Wash it in three changes of hot water and put it in simmering cow's milk. Do not put the spoon in it until it has boiled. Then remove it from on top of the fire and add a bit of saffron. Boil it until it is done, and set it out in bowls.




65. Stuffed chicken.

Take your chickens, cut their throats, scald and pluck them, and make sure that the skin is sound and whole. Do not refresh it in water. Take a pipe of straw or other material, insert it between the skin and the flesh, inflate the skin, slit it between the shoulders without making too large a hole, and leave attached to the skin the thighs, feet, wings, and neck including the head.

To make the stuffing, take raw mutton, veal, pork and pullet dark meat, chop them all together, and crush them in a mortar with some raw eggs, good harvest cheese, good Spice Powder, just a bit of saffron, and salt to taste. Fill your chickens and restitch the hole. From the rest of your stuffing make quenelles shaped like cakes of woad. Cook them in beef broth and boiling water with plenty of saffron. Make sure that they do not boil so vigorously that they fall apart.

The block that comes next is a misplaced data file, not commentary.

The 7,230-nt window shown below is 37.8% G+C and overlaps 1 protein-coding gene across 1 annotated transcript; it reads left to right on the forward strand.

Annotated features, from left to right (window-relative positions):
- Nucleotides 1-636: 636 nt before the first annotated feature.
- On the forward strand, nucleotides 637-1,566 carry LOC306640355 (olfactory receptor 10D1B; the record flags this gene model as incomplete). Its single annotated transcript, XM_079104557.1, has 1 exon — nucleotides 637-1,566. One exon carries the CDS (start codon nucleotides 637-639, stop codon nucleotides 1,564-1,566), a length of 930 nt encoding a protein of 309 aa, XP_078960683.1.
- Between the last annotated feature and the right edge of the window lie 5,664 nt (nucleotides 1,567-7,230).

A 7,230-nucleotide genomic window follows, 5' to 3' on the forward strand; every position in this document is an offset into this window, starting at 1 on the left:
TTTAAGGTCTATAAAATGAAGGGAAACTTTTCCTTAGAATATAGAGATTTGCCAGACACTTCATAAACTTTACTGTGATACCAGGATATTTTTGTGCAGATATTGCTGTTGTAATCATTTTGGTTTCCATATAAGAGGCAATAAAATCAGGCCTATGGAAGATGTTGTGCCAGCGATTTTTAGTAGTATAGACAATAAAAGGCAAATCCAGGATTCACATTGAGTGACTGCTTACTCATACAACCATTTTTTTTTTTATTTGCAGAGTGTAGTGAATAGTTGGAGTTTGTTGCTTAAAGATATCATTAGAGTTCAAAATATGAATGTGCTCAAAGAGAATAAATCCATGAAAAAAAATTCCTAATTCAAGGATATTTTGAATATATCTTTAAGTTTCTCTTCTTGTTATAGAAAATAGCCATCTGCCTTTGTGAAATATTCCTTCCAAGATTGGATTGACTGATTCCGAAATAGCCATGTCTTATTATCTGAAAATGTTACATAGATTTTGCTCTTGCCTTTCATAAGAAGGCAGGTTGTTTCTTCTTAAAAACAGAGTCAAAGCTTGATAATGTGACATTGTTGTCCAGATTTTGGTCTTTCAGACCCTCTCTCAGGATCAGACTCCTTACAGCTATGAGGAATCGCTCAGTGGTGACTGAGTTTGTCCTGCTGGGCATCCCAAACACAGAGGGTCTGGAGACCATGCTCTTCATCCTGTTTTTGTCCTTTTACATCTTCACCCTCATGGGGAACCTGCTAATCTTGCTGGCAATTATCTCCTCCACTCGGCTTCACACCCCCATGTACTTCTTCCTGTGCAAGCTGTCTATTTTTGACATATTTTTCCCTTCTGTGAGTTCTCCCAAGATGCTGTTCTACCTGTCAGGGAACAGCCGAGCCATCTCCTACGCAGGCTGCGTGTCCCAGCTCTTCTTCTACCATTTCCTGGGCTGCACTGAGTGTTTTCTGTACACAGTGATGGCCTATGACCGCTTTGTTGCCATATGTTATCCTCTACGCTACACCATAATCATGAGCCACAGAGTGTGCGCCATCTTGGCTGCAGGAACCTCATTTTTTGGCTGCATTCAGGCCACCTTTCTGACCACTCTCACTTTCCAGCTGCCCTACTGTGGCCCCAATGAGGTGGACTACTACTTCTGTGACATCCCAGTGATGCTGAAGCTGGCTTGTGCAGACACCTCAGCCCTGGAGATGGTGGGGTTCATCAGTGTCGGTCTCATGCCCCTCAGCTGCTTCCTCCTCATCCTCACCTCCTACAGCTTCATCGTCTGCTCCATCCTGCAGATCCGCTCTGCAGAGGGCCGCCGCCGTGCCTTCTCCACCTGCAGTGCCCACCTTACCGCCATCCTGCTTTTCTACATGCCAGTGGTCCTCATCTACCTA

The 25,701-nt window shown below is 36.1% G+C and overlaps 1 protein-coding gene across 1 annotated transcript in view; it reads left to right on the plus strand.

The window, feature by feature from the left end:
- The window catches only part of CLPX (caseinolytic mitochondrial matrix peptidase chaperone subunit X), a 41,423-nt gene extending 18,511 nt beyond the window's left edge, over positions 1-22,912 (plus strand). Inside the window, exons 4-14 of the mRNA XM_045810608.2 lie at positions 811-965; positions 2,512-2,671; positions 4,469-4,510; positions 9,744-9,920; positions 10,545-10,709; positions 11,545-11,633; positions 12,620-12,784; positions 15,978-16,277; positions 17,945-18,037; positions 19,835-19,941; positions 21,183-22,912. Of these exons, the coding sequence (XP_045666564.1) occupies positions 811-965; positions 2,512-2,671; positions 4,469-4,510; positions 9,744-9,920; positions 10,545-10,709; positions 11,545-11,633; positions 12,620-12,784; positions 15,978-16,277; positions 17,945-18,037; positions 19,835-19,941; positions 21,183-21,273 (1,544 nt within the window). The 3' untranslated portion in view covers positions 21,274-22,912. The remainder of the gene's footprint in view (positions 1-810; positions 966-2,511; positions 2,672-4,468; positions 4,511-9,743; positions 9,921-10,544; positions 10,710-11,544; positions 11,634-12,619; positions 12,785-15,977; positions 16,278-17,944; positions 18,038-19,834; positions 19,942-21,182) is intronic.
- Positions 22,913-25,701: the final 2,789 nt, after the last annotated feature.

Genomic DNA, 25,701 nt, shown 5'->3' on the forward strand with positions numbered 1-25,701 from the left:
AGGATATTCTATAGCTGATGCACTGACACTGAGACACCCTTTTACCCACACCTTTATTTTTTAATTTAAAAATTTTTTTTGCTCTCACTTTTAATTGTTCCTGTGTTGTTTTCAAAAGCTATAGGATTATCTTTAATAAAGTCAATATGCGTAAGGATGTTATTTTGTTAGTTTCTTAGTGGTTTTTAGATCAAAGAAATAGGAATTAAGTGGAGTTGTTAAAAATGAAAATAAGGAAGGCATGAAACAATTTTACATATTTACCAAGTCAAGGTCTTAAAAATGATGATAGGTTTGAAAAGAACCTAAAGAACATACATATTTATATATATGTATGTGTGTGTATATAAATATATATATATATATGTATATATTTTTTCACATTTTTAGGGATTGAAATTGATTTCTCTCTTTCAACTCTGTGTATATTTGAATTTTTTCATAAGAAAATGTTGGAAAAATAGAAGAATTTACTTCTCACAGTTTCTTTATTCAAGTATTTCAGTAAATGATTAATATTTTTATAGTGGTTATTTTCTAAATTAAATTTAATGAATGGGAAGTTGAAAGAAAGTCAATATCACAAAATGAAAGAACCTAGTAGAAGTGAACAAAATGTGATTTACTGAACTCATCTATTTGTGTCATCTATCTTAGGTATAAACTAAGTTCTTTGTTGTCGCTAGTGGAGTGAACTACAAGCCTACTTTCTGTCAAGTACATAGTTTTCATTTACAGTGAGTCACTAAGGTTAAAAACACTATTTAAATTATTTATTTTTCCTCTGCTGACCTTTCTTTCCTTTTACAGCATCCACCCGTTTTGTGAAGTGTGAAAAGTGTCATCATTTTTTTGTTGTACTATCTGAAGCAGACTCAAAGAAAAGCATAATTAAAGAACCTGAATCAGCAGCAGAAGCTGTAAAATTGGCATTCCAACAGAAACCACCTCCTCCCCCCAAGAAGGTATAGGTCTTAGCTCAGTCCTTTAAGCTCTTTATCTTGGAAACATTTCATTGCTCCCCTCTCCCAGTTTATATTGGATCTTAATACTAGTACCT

Spit your chickens and quenelles on a very thick [thin?] iron spit. Glaze them with green or yellow. For the yellow glaze, take plenty of egg yolks, beat them well with a bit of saffron, and put the glaze on a plate or other dish. If you wish green glaze, crush greens with the eggs. After your chicken and quenelles are cooked, put the spit on the dish where the glaze is, throw the glaze all over, and put it back on the fire until the glaze sets. Do this two or three times. Make sure that the fire is not so big that the glaze burns.